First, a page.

Introduction: The National Osteoporosis Guideline Group (NOGG) recommends determine BMD in patients who present an intermediate risk of osteoporotic fracture using the FRAX® tool, follow-up for low risk, and treatment for high risk. In 2011, 3163 BMD were performed in the Complejo Asistencial Universitario de León (CAULE). Since the cost for each BMD is 58.6* (BOCYL 31/01/2011), annual spending could rise to *185 352. The aim was to assess whether fracture risk calculation would result in a reduction of BMD measurements made, and therefore in the costs.
Methods: Cross-sectional study in patients referred for BMD measurement in CAULE between April and December 2012. Data of risk factors included in the FRAX® were obtained using a questionnaire completed by the technical staff. The absolute risk of presenting a major or a hip fracture was calculated using the British FRAX® formula and NOGG guidelines. We excluded patients with current or previous treatments for osteoporosis.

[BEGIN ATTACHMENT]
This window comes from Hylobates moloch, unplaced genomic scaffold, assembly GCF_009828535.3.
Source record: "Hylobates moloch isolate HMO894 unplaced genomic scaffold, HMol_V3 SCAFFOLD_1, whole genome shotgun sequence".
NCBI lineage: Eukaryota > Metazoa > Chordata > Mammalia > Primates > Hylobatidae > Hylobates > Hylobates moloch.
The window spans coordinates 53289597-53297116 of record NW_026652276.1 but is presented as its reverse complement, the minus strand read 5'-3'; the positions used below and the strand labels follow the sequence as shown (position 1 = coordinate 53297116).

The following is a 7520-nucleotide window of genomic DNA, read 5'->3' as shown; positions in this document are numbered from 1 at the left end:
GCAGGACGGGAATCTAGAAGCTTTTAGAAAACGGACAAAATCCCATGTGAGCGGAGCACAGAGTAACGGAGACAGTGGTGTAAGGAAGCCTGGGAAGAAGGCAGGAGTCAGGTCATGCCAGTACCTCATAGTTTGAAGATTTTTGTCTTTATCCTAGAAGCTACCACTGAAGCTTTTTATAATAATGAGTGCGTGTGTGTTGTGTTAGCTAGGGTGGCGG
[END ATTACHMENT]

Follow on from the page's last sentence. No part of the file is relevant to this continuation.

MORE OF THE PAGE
Results: We recruited 1163 patients, of whom 542 (46.6%) were untreated. 95% were women, with a median age of 60.2 years (Interquartile Range, IQR=14.44). 20.1% had previous clinical fractures, 17.2% were smokers, 15.3% had parents with hip fractures, 8.3% had rheumatoid arthritis, 15.7% referred risk factors for secondary osteoporosis, 9.4% were on corticosteroids and 2.2% had a high-risk alcohol consumption. The median risk for major fracture was 8.2% (IQR=9), and for hip fracture 1.3% (IQR=3). Applying the FRAX tool in combination with the NOGG guidelines 55.5% had low fracture risk, 34.5% intermediate risk and 10% high risk. Extrapolation of the data shows that 30% of all BMD annually performed in CAULE could be avoided. This would mean a cost reduction of *55 605/year.
Conclusion: The application of the NOGG guidelines led to a decrease in BMD indications, reducing costs and improving the efficiency in management of osteoporosis.
27 Apr - 01 May 2013
European Society of Endocrinology